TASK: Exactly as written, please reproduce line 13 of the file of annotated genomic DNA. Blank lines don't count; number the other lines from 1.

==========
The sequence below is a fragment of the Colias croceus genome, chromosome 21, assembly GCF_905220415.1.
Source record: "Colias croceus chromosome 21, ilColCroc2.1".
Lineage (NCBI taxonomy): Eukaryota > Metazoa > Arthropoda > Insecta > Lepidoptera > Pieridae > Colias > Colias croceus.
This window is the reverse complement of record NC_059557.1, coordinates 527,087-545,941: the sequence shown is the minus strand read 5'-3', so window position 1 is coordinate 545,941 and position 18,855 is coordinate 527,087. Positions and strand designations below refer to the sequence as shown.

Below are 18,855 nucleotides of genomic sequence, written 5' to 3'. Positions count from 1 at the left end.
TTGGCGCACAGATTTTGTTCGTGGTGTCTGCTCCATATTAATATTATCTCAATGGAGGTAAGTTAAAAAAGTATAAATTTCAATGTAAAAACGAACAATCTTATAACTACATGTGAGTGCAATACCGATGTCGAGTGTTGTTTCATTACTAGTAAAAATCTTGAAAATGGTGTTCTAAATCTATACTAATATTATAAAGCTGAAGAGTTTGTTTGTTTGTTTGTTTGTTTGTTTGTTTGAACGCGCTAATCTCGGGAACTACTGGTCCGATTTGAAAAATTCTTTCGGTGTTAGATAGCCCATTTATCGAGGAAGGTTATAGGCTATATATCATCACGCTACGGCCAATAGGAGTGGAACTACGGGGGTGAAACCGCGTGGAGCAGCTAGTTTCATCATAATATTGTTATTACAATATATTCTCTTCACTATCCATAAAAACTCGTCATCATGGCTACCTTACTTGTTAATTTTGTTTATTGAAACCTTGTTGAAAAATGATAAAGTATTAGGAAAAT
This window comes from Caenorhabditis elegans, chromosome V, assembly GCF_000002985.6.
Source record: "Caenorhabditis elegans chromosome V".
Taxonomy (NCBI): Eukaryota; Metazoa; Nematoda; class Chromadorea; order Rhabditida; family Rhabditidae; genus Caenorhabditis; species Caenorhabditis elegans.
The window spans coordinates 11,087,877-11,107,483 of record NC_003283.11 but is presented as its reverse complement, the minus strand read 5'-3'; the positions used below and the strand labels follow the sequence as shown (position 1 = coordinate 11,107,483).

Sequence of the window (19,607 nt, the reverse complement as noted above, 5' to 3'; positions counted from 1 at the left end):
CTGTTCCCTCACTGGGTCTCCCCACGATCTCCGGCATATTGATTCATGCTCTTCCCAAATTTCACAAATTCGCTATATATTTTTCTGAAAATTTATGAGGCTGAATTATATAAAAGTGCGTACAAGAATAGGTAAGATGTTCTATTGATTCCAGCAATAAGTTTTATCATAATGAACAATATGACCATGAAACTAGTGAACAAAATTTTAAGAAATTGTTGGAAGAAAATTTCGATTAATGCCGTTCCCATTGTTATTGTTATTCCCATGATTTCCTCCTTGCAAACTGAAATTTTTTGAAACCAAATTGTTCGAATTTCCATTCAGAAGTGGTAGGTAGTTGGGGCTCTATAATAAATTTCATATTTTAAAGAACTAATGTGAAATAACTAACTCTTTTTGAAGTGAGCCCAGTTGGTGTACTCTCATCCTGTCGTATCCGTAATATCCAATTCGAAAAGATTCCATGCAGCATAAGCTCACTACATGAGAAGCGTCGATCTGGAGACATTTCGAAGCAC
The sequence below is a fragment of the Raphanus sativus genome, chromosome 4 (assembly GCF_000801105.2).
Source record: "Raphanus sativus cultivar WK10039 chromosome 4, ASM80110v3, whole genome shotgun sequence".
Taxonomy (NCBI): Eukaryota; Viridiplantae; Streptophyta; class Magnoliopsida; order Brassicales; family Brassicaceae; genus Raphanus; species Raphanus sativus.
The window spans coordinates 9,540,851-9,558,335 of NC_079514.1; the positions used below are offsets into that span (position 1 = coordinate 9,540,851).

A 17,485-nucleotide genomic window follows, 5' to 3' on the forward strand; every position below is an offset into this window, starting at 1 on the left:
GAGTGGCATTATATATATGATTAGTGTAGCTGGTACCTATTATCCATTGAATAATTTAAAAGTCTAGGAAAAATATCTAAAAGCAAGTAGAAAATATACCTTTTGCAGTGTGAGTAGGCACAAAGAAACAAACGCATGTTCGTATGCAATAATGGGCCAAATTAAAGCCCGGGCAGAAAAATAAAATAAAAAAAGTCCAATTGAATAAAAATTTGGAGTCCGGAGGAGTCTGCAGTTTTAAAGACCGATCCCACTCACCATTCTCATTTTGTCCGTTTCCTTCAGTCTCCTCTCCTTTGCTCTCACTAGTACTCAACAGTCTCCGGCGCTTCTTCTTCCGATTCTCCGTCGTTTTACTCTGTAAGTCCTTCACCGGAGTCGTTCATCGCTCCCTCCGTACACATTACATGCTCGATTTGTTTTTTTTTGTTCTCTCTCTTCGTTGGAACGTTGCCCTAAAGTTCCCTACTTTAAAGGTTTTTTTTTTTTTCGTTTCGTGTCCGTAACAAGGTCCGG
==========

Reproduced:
The sequence below is a fragment of the Raphanus sativus genome, chromosome 4 (assembly GCF_000801105.2).